After 3 years the UK’s Information Commissioner ICO have finally produced their report into the whole Cambridge Analytica affair. I wish I’d written up my thoughts publicly on the whole mess back in 2018. Just so I could link to it now and said ‘told you so’. At the time whenever I raised my concerns about the whole thing and questioned the narratives being spun in the media as being over blown with people, I was told that I should let good journalists do their jobs. If it was going off now, I certainly would. The time for holding ones tongue is over about almost everything tbh.
For those not in the know. I spent an accidental decade working in the HR / people tech / consulting sector. It was just a job. One in which I gained a lot of skills that I now bring to bear in my life and work with teams and companies. I had very mixed feelings about working in the industry at the time and spend years in my mid twenties wondering what the hell I was doing with my life. I have genuinely met people who are passionate about people analytics (IE work place surveillance) the mind boggles. I spent the entire time passionate about doing absolutely anything else, mostly reading about infrastructure theory and watching permaculture when I was supposed to be working. I’m glad I’m not anywhere near it any more.
When the CA debacle kicked off I told everyone who would listen that the claims being made by CA were full of shit and there was absolutely no way that the company were doing what they were claiming to be able to do. I am quite frankly owed apologies by several people to be quite honest with you. But I don’t really care. This blogpost is enough to draw a line under it.
Because my life is what it is. Back in the hell job I worked alongside one the data scientists who worked at CA. Back when the company was first founded immediately after finishing their PHD. I also met with another person with a very ashen face for beers the weekend after the ICO had raided CA’s offices and confiscated all their IT equipment. They were about to loose their job.
Back in March of 2018 I posted an article to LinkedIn: CAMBRIDGE APOCALYPTICA. Asking 10 open questions to my network at large. Inculding folks to issues statements on their ethics or moral positions. I got some responses, got some terse words over beers with folks in the industry, and I also got uninvited to ‘industry breakfast workshops’.
This was my second question:
2. Was the source of CA’s data pretty much an open secret?
Because literally everyone I knew in the UK HR tech industry knew how CA had got there data and that they had the data from the wider friends of friends. I remember being in the meeting where I first heard about it and saying ‘That sounds illegal’. It wasn’t, just shady. Plus you know, the API had let you do it back then.
A key controversy surrounding Cambridge Analytica has been the degree to which the company continued to rely on controversial data sets it acquired from Facebook, even after Facebook had asked them to delete them.
The original Facebook data was sourced from Dr. Aleksandr Kogan, an academic at Cambridge university, who had developed the psychographic techniques which Cambridge Analytica had become known for. While Kogan’s models were informed by data samples generated from a personality test he ran on Facebook with the permission of users, it later transpired the data also included information scraped about the friends of users without permission.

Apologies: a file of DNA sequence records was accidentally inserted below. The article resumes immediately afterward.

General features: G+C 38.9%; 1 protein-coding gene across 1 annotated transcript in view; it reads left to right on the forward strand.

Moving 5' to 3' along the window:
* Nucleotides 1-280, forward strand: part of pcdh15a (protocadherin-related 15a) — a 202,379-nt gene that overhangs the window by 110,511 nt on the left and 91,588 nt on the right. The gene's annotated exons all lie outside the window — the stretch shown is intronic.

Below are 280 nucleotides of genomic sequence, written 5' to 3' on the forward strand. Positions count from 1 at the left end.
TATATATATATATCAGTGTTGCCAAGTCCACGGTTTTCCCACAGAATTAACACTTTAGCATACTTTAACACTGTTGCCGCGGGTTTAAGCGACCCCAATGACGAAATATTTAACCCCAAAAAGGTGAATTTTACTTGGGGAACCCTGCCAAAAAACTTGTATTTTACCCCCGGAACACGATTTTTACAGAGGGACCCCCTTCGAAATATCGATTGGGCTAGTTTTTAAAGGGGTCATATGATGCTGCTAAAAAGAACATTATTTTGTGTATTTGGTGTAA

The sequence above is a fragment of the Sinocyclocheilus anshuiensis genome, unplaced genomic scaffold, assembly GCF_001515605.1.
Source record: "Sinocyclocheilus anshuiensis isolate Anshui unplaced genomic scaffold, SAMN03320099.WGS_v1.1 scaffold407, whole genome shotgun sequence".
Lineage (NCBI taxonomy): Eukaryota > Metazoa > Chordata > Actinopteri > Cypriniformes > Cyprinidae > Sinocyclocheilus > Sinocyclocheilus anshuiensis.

The ICO’s report, however, found that Cambridge Analytica had made efforts to delete the data when Facebook requested it to do so in 2016. The authority also noted the company had begun efforts to replicate the Kogan data on a fully independent and permissioned basis as far back as 2015.
But the report cautioned that some derivative data persisted until it was deleted in 2017, a move signed off by then chief executive Alexander Nix.
When asked, you delete data its as simple as. All companies in this space understand they are handling data as toxic material and trying to turn lead into gold from it. They also deleted the derivative data in 2017. Presumably as they had their own complete ‘clean’ models by this point.
The most damning part of of this story is the following:
Another unpopular finding by the Commissioner relates to how ineffective the group’s predictive analytics really were. Potentially very. As noted in the report (our emphasis):
. . . while the models showed some success in correctly predicting attributes on individuals whose data was used in the training of the model, the real-world accuracy of these predictions — when used on new individuals whose data had not been used in the generating of the models — was likely much lower. Through the ICO’s analysis of internal company communications, the investigation identified there was a degree of scepticism within SCL as to the accuracy or reliability of the processing being undertaken. There appeared to be concern internally about the external messaging when set against the reality of their processing.
The group’s famous marketing slogan, meanwhile — that it had over 5,000 data points per individual on 230m adult Americans — was also deemed to have been an exaggeration by the Commissioner.
This is what I was saying to everyone who would listen at the time. Almost all companies in this space are over marketing themselves to ludicrous degrees. Unless a company has published white papers with technical details about how their tests work, what their reliability is etc. Don’t use them. In fact don’t take them, ask to see the development report especially its replication and reliability.